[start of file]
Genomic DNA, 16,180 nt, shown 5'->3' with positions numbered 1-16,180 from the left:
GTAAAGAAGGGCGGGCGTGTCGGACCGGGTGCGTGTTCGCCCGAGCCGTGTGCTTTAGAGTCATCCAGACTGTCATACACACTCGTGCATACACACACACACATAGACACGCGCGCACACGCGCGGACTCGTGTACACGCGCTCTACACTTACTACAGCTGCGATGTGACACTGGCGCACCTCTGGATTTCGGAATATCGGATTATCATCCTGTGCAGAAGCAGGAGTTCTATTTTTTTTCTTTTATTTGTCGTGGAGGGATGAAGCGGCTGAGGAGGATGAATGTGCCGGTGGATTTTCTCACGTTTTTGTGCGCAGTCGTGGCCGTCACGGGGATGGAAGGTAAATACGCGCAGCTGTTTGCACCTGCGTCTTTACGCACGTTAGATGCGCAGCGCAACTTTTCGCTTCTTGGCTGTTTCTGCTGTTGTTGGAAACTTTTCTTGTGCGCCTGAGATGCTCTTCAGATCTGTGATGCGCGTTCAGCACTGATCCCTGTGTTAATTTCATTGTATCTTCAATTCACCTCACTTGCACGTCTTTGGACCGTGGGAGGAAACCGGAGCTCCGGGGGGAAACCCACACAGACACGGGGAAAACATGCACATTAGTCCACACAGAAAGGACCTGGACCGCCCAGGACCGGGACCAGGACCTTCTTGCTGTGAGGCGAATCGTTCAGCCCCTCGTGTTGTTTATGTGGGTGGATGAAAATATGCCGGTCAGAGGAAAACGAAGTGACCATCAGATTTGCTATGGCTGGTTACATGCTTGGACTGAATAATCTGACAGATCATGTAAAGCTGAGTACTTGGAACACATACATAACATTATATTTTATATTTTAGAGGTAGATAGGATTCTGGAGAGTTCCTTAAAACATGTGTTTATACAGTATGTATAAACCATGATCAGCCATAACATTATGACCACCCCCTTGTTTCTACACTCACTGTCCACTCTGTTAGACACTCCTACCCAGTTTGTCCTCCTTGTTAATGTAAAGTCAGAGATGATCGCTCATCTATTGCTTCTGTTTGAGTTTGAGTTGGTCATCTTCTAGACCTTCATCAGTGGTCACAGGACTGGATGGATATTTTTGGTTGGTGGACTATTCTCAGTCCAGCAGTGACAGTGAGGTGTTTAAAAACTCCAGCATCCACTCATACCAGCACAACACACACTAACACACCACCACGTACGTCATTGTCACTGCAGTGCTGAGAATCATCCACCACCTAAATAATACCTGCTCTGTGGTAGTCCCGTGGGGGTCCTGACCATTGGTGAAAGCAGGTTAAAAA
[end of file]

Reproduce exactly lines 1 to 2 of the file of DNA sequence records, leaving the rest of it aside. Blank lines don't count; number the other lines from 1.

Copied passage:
Genomic DNA, 16,180 nt, shown 5'->3' with positions numbered 1-16,180 from the left:
GTAAAGAAGGGCGGGCGTGTCGGACCGGGTGCGTGTTCGCCCGAGCCGTGTGCTTTAGAGTCATCCAGACTGTCATACACACTCGTGCATACACACACACACATAGACACGCGCGCACACGCGCGGACTCGTGTACACGCGCTCTACACTTACTACAGCTGCGATGTGACACTGGCGCACCTCTGGATTTCGGAATATCGGATTATCATCCTGTGCAGAAGCAGGAGTTCTATTTTTTTTCTTTTATTTGTCGTGGAGGGATGAAGCGGCTGAGGAGGATGAATGTGCCGGTGGATTTTCTCACGTTTTTGTGCGCAGTCGTGGCCGTCACGGGGATGGAAGGTAAATACGCGCAGCTGTTTGCACCTGCGTCTTTACGCACGTTAGATGCGCAGCGCAACTTTTCGCTTCTTGGCTGTTTCTGCTGTTGTTGGAAACTTTTCTTGTGCGCCTGAGATGCTCTTCAGATCTGTGATGCGCGTTCAGCACTGATCCCTGTGTTAATTTCATTGTATCTTCAATTCACCTCACTTGCACGTCTTTGGACCGTGGGAGGAAACCGGAGCTCCGGGGGGAAACCCACACAGACACGGGGAAAACATGCACATTAGTCCACACAGAAAGGACCTGGACCGCCCAGGACCGGGACCAGGACCTTCTTGCTGTGAGGCGAATCGTTCAGCCCCTCGTGTTGTTTATGTGGGTGGATGAAAATATGCCGGTCAGAGGAAAACGAAGTGACCATCAGATTTGCTATGGCTGGTTACATGCTTGGACTGAATAATCTGACAGATCATGTAAAGCTGAGTACTTGGAACACATACATAACATTATATTTTATATTTTAGAGGTAGATAGGATTCTGGAGAGTTCCTTAAAACATGTGTTTATACAGTATGTATAAACCATGATCAGCCATAACATTATGACCACCCCCTTGTTTCTACACTCACTGTCCACTCTGTTAGACACTCCTACCCAGTTTGTCCTCCTTGTTAATGTAAAGTCAGAGATGATCGCTCATCTATTGCTTCTGTTTGAGTTTGAGTTGGTCATCTTCTAGACCTTCATCAGTGGTCACAGGACTGGATGGATATTTTTGGTTGGTGGACTATTCTCAGTCCAGCAGTGACAGTGAGGTGTTTAAAAACTCCAGCATCCACTCATACCAGCACAACACACACTAACACACCACCACGTACGTCATTGTCACTGCAGTGCTGAGAATCATCCACCACCTAAATAATACCTGCTCTGTGGTAGTCCCGTGGGGGTCCTGACCATTGGTGAAAGCAGGTTAAAAA